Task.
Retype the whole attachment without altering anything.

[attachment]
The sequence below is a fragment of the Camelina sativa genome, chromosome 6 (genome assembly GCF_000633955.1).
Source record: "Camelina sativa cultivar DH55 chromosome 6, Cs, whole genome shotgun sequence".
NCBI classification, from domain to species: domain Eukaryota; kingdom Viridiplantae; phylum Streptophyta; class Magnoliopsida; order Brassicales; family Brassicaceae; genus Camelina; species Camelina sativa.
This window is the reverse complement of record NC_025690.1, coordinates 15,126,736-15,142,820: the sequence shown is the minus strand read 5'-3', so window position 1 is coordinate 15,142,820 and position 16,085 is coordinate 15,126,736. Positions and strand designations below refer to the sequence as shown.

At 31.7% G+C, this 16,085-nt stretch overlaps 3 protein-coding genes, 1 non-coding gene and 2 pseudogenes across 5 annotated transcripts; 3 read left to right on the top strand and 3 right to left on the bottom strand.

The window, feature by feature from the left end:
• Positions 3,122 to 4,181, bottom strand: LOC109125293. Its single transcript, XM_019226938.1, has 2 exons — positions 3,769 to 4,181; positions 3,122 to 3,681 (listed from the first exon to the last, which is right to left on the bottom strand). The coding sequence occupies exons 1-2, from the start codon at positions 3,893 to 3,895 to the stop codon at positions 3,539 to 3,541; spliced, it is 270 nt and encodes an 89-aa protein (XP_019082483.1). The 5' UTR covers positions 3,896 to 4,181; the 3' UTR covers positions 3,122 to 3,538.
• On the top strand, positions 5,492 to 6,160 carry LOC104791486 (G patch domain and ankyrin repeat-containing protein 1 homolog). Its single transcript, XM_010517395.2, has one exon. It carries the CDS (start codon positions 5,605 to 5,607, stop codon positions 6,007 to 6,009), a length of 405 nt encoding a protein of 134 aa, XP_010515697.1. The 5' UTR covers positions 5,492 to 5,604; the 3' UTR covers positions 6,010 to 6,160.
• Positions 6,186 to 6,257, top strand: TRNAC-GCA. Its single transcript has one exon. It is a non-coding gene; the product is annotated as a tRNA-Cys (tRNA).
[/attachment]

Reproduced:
The sequence below is a fragment of the Camelina sativa genome, chromosome 6 (genome assembly GCF_000633955.1).
Source record: "Camelina sativa cultivar DH55 chromosome 6, Cs, whole genome shotgun sequence".
NCBI classification, from domain to species: domain Eukaryota; kingdom Viridiplantae; phylum Streptophyta; class Magnoliopsida; order Brassicales; family Brassicaceae; genus Camelina; species Camelina sativa.
This window is the reverse complement of record NC_025690.1, coordinates 15,126,736-15,142,820: the sequence shown is the minus strand read 5'-3', so window position 1 is coordinate 15,142,820 and position 16,085 is coordinate 15,126,736. Positions and strand designations below refer to the sequence as shown.

At 31.7% G+C, this 16,085-nt stretch overlaps 3 protein-coding genes, 1 non-coding gene and 2 pseudogenes across 5 annotated transcripts; 3 read left to right on the top strand and 3 right to left on the bottom strand.

The window, feature by feature from the left end:
• Positions 3,122 to 4,181, bottom strand: LOC109125293. Its single transcript, XM_019226938.1, has 2 exons — positions 3,769 to 4,181; positions 3,122 to 3,681 (listed from the first exon to the last, which is right to left on the bottom strand). The coding sequence occupies exons 1-2, from the start codon at positions 3,893 to 3,895 to the stop codon at positions 3,539 to 3,541; spliced, it is 270 nt and encodes an 89-aa protein (XP_019082483.1). The 5' UTR covers positions 3,896 to 4,181; the 3' UTR covers positions 3,122 to 3,538.
• On the top strand, positions 5,492 to 6,160 carry LOC104791486 (G patch domain and ankyrin repeat-containing protein 1 homolog). Its single transcript, XM_010517395.2, has one exon. It carries the CDS (start codon positions 5,605 to 5,607, stop codon positions 6,007 to 6,009), a length of 405 nt encoding a protein of 134 aa, XP_010515697.1. The 5' UTR covers positions 5,492 to 5,604; the 3' UTR covers positions 6,010 to 6,160.
• Positions 6,186 to 6,257, top strand: TRNAC-GCA. Its single transcript has one exon. It is a non-coding gene; the product is annotated as a tRNA-Cys (tRNA).